Prehistoric cave paintings portraying horses:
cd974f75639f73008620a5671be23309
chinese-horse

In the Iliad, the city of Troy represents the burial mound/cave in which took place the initiatory ritual of rebirth. Helen, Andromache and Hecuba are three aspects of the sorceress/priestess who welcomed the initiate in the deeper area of the burial mound, they are the three Moirai who preside over destiny and should be seen – respectively as girl, wife and crone – as a tripartite manifestation of a unique figure, similarly to the waxing moon, full moon and waning moon: three aspects of the same entity. Together they symbolize the eternal cycles of death and rebirth that occur in all the powers of the Universe, as in heaven so on earth.

Helen of Troy:
helen_of_troy

In the poem the weapons and armor are an essential part of the idenitity of a hero, and the fact that in the poem is recurrent the act of taking possession of the weapons and armor of the defeated enemy to gain honour – especially when they belong to a strong, glorious and honourable enemy – should be compared to the initiated child that inherits the weapons (along with other objects) of his honourable ancestor, at the conclusion of the initiation/rebirth ritual inside the burial mound.

Under this point of view, the Achaens are the descendants/new generations while the Trojans are their ancestors.

At a certain point of the poem, Achilles reveals the prophecy that hangs over him:

“My mother, Thetis with silver feet, speaks to me about two destinies which lead me to death: if I remain here to fight around the walls of Troy, I will no longer return but eternal will be my glory; if instead I return home, in the fatherland, for me there will be no glory, but I will have long life, it will not reach me soon the destiny of death”.

-Achilles to Odisseus in the Iliad

The meaning of this sort of omen is this: if Achilles (as previously understood, the heroes of the mythologies should be seen, in certain cases, as children/young boys) will not go inside the burial mound/reign of the dead to face the initiation ritual, his current self will remain as it is, incomplete, formless and without a definite identity, until his natural death, and he will live without honour and glory, excluded from the cycle of rebirths inside the ancestry. If instead Achilles will face the initiation ritual, then his current self will die soon after (when he enters the burial mound, since only the dead can access it), only to be reborn later as one of his ancestors (through the emergence of the memory of the blood, i.e. the memory of his previous lives), in this way obtaining the eternal honour and glory of the ancestry.

The Trojan War lasts nine years and ends during the tenth: nine months of pregnancy and finally the birth (i.e. rebirth/reincarnation at the end of the initiation ritual)…

The triumph of Achilles after defeating Hector:
triumphant_achilles_in_achilleion_levelled

***

Perseus is one of the greatest Greek heroes, famous for having beheaded the Gorgon Medusa: to accomplish this feat he first sought out the three Graeae, old sisters who shared only one eye and one tooth among them, lived in a cave from which neither the Sun nor the Moon could be seen (i.e. the burial mound) and were described as “virgins similar to swans” (i.e. dressed in white).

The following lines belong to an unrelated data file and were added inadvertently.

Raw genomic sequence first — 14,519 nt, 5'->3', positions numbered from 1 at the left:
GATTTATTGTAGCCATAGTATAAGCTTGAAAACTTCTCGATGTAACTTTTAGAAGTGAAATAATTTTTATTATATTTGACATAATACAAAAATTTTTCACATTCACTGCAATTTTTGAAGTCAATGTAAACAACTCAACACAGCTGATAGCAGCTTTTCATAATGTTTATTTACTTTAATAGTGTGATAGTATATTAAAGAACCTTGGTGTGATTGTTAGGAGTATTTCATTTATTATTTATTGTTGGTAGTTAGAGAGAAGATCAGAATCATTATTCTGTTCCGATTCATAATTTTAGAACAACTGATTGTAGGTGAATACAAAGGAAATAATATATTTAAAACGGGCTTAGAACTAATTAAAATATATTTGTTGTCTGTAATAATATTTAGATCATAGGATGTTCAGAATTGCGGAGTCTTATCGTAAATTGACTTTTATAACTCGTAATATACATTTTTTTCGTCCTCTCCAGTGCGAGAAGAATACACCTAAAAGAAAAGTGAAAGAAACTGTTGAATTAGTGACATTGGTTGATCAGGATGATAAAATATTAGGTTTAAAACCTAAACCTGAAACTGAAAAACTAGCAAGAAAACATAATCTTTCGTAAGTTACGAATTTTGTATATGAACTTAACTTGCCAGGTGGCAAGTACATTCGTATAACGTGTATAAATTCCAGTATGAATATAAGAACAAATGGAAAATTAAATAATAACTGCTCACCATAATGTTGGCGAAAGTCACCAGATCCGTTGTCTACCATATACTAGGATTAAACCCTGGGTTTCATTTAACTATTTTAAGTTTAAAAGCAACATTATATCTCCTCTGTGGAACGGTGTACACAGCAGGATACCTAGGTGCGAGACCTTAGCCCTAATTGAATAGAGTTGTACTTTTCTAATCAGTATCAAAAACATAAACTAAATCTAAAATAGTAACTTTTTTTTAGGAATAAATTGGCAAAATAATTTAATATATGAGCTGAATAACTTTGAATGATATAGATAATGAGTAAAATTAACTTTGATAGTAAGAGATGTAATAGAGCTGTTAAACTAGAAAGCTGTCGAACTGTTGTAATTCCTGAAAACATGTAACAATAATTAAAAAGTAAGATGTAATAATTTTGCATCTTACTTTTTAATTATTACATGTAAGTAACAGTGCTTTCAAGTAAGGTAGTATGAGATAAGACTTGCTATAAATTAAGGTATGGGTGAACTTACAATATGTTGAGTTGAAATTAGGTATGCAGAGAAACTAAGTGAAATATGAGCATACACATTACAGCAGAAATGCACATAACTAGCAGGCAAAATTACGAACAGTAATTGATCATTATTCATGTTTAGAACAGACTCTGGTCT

The Graeae and the Moirai of the Greeks are equivalent figures, as well as the Parcae of the Romans and the Norns of the Nordics: they are the Sorceresses who welcomed, inside the burial mound, the candidate to the initiation, and are all groups of three woman who preside over destiny, in the sense that they decide what will be, on the metaphysical plane, the destiny of an individual.

strudwick_-_a_golden_thread

They are related with the color white and therefore with the swan: in addition to what we have already learned, in this context, about the Graeae, we know that the Moirai are described as “dressed in white”, while the Norns live near Urðarbrunnr (“Well [i.e. the burial mound] of Urðr”, i.e. “Well of Destiny”), where they establish the fate of men; near this well live two swans from which descended the race of birds who bear this name. Again in the Norse mythology we find the valkyries (“the ones who chose the fallen”) Svanhvit (“white as a swan”), who offers a sword to Ragnarr and urges him to accomplish great deeds, and Alvitr (“omniscient”), her sister, which spin the linen after having laid their “shape of swan”; another relevant valkyrie in this context is Alruna (from Proto Germanic *aliruna, composed by runa [“secret”] and the prefix -ali): omniscience and runes (i.e. secret metaphysical knowledge), spinning and the color white are always specific attributes of these figures that we find in the European mythologies. The color white was related with the dead, because they were buried with white clothes, their dead bodies became quickly very pale, and they were purified by death (white being also the color of purity and purification): to get access and remain inside the burial mound the Graeae/Moirai/Parcae/Norns had to be dressed in white, as well as the dead and to be symbolically dead. The swan was seen as a chtonic and psychopomp animal, because it is completely white and lives in the waters (purifying and regenerator element that symbolizes the amniotic fluid), at times indicated in the European mythologies as portals or passages to reach the realm of death, and it is also a migratory bird, the migration being a periodic and regular movement linked to the alternation of the seasons and associated with the cycles of death and rebirth.